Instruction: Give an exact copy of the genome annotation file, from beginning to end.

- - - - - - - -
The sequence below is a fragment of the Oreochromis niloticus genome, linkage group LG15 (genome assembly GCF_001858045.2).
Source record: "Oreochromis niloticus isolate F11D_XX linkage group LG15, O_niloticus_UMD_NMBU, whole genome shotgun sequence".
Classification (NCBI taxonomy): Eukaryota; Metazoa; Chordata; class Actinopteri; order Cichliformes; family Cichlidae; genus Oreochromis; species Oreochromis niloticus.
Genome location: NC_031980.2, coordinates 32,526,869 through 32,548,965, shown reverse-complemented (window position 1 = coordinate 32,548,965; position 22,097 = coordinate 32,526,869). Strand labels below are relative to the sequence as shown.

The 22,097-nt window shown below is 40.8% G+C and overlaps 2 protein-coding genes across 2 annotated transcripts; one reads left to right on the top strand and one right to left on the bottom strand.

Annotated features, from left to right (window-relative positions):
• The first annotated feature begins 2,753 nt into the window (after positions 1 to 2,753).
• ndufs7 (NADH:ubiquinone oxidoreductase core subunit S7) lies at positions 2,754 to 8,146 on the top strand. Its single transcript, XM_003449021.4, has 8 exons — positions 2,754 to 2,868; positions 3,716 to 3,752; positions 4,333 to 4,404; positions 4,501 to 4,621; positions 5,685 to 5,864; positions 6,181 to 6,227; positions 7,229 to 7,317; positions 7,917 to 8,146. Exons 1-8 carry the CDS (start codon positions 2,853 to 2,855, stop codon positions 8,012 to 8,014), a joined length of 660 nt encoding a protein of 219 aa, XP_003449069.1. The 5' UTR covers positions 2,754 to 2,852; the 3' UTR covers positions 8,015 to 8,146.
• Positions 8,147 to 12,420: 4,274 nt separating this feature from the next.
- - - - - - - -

The sequence below is a fragment of the Oreochromis niloticus genome, linkage group LG15 (genome assembly GCF_001858045.2).
Source record: "Oreochromis niloticus isolate F11D_XX linkage group LG15, O_niloticus_UMD_NMBU, whole genome shotgun sequence".
Classification (NCBI taxonomy): Eukaryota; Metazoa; Chordata; class Actinopteri; order Cichliformes; family Cichlidae; genus Oreochromis; species Oreochromis niloticus.
Genome location: NC_031980.2, coordinates 32,526,869 through 32,548,965, shown reverse-complemented (window position 1 = coordinate 32,548,965; position 22,097 = coordinate 32,526,869). Strand labels below are relative to the sequence as shown.

The 22,097-nt window shown below is 40.8% G+C and overlaps 2 protein-coding genes across 2 annotated transcripts; one reads left to right on the top strand and one right to left on the bottom strand.

Annotated features, from left to right (window-relative positions):
• The first annotated feature begins 2,753 nt into the window (after positions 1 to 2,753).
• ndufs7 (NADH:ubiquinone oxidoreductase core subunit S7) lies at positions 2,754 to 8,146 on the top strand. Its single transcript, XM_003449021.4, has 8 exons — positions 2,754 to 2,868; positions 3,716 to 3,752; positions 4,333 to 4,404; positions 4,501 to 4,621; positions 5,685 to 5,864; positions 6,181 to 6,227; positions 7,229 to 7,317; positions 7,917 to 8,146. Exons 1-8 carry the CDS (start codon positions 2,853 to 2,855, stop codon positions 8,012 to 8,014), a joined length of 660 nt encoding a protein of 219 aa, XP_003449069.1. The 5' UTR covers positions 2,754 to 2,852; the 3' UTR covers positions 8,015 to 8,146.
• Positions 8,147 to 12,420: 4,274 nt separating this feature from the next.